Living Lent Gently

lent

Henry Nouwen, a Dutch Roman Catholic Priest and Theologian wrote, “Lent is the most important time of the year to nurture our inner life. It is the time in which we not only prepare ourselves to celebrate the mystery of the death and resurrection of Jesus, but also the death and resurrection that constantly takes place within us…When we live Lent attentively and gently, then Easter can truly be a celebration during which the full proclamation of the risen Christ will reverberate into the deepest place of our being.”

I believe that he is correct. To fail to observe Lent or to fail to attend all of Holy Week is like walking in toward the end of a movie and then wondering why you did not find it as moving as those who saw it all. Thus the Church is wise to call us to the observance of a Holy Lent. As followers of Christ we join Him in His 40 days in the wilderness and confront our own temptations. Sharing in His victory over temptations these 40 days makes His ultimate victory over death taste even sweeter

Particularly for those who may be new to this tradition, allow me to explain some of the details of this penitential season. Traditionally there are three major ways that we observe Lent, taken from Jesus’ teaching in the Gospel according to St. Matthew. The three ways of observing Lent are prayer, fasting and almsgiving. Not in all three of these Jesus did not say “If” rather He said, “When you pray…When you fast….When you give.”

One way to think of the benefit of these three is by seeing them as weapons to fight against our three major enemies, which are the world, the flesh and the devil. Older liturgies even described this season as Christian warfare.

Prayer as a weapon. English preacher Samuel Chadwick said that when we pray the devil trembles. He trembles because it is through prayer that we undo his works. When we pray “Thy kingdom come” we are praying for an invasion against the gates of hell, which Jesus said would not be able to prevail against us.

Fasting as a weapon. When we fast we confront our flesh. But we have to be careful here and not become dualists. God made our bodies and they are to be used as temples of the Holy Spirit, so our bodies are not the enemy nor are they evil. When St. Paul speaks of not walking in the flesh by “flesh” what he is referring to is that two-year old brat that lives inside of me, demanding to have his own way. Fasting is a way to say very loudly to the brat “NO!”

Giving as a weapon. Almsgiving confronts the pull of the world that demands that we watch out for number one and that fears that if we are generous then we be without. The world gives us a thousand reasons to walk past the man beaten by robbers but through almsgiving we become the Good Samaritan.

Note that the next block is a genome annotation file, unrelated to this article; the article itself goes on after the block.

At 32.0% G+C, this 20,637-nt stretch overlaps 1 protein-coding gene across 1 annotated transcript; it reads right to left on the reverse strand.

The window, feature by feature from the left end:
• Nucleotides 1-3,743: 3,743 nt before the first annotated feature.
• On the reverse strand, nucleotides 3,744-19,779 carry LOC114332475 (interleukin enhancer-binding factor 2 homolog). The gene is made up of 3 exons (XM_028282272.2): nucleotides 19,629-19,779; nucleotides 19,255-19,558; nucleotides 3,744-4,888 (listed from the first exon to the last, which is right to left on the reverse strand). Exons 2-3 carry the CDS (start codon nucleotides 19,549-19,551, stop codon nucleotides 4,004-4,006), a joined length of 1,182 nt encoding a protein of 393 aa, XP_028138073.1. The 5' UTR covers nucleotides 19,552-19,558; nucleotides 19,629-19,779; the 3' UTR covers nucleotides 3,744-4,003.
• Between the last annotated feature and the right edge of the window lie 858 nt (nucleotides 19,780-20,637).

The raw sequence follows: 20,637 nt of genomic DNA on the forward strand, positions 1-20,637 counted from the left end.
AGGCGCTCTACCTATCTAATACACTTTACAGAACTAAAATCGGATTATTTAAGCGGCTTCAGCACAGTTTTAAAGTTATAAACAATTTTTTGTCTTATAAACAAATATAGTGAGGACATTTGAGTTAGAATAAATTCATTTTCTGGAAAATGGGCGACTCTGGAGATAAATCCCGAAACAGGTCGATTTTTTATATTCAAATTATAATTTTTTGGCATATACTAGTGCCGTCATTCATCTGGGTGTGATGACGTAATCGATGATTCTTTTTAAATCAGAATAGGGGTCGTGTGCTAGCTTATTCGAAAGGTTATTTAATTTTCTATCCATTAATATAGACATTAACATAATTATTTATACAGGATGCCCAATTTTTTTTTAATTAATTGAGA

It’s very important to understand that these disciplines are means to a goal and not the goal in themselves. We are not trying to build up brownie points so that God will like us more. Rather we are confessing that we are not where we need to be, that in part we have wandered away and we use this season and these disciplines to make our way home. It is the returning that Prophets called out for. We are saying, as the beautiful hymn puts it, “Prone to wander Lord I feel it, prone to leave the God I love. Here’s my heart so take and seal it, seal it for thy courts above.” In saying “NO” to the world, the flesh and the devil we are saying “YES” to the Lord and offering Him our hearts.

We begin this season through repentance and ashes. Again we are not trying to earn favor rather we are simply admitting who we are. As we say weekly in the confession, we are admitting that we have not loved God with our whole hearts and we have not loved our neighbors as ourselves. And for this we seek the Lord’sabsolution, because as Frederick Beuchner put it, we can no more absolve ourselves than we can sit in our own laps. Additionally the ashes remind us that we are mortal and so we should not put off our repentance until tomorrow because we may not have  tomorrow.

I really like that Henry Nouwen said that we should keep Lent attentively and gently. The word “gently” brings it into proper focus. Gently means that we are not driven to keep Lent perfectly, to turn it into a legalism. We are not trying to become the spiritual equivalent of Navy Seals and Lent is not the Church’s version of hell week. Keeping Lent gently is simply responding to Jesus’ loving invitation to come back home.

There is a beautiful line in the Psalm appointed today for Morning Prayer. It reads, “…mercy embraces those who trust in the Lord.”  Use this season of Lent to renew your trust in Him and allow His mercy to embrace you. May God grant us the ability to live Lent attentively and gently. Amen.

 

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